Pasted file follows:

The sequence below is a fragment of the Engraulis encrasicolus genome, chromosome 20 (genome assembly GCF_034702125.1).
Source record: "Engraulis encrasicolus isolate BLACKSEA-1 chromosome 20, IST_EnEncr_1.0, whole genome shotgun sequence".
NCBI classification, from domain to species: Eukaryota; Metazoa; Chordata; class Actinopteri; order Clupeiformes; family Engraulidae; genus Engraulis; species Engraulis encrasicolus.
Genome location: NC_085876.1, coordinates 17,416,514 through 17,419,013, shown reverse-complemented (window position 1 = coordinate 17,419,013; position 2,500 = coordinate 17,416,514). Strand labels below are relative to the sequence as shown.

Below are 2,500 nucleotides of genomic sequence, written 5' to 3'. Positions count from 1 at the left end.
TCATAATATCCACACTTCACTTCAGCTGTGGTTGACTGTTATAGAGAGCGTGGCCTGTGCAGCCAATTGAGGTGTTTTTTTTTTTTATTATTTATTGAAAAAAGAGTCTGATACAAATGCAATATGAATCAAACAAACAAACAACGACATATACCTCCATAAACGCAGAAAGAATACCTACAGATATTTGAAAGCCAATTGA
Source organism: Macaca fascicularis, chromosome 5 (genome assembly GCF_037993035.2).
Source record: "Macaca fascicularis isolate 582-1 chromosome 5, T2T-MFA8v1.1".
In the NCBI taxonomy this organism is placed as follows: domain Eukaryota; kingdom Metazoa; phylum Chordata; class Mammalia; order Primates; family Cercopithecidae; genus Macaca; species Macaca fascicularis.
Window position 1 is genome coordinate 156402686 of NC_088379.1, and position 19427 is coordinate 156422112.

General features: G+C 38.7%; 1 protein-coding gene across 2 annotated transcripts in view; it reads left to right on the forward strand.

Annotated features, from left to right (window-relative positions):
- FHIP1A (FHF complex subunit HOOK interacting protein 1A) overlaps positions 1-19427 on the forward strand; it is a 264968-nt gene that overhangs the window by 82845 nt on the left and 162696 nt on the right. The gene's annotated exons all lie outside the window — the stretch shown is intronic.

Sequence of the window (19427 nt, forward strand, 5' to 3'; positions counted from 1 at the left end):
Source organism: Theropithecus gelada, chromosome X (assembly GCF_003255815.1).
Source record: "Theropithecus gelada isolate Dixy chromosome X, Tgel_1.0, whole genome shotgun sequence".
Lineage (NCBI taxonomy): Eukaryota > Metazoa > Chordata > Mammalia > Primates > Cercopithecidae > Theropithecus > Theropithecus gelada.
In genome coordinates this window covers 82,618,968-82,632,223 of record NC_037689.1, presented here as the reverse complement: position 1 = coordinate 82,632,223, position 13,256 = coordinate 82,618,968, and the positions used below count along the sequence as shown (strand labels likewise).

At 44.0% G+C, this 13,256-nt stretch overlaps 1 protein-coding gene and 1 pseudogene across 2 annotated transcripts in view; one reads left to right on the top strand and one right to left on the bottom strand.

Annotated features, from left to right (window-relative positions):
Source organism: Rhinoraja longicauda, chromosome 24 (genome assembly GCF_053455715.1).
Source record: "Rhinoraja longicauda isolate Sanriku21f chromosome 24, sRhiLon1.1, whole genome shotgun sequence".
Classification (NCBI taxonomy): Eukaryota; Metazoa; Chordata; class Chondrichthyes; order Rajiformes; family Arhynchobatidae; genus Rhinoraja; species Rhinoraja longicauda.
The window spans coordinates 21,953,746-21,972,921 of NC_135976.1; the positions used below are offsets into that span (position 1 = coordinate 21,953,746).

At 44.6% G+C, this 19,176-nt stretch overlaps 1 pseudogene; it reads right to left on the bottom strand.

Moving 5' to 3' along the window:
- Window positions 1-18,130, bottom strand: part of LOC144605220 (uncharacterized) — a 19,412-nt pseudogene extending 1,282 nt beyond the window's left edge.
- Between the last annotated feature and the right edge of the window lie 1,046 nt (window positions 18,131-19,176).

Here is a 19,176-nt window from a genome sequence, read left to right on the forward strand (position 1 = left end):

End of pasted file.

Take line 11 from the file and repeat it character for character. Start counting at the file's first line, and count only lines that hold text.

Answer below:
General features: G+C 38.7%; 1 protein-coding gene across 2 annotated transcripts in view; it reads left to right on the forward strand.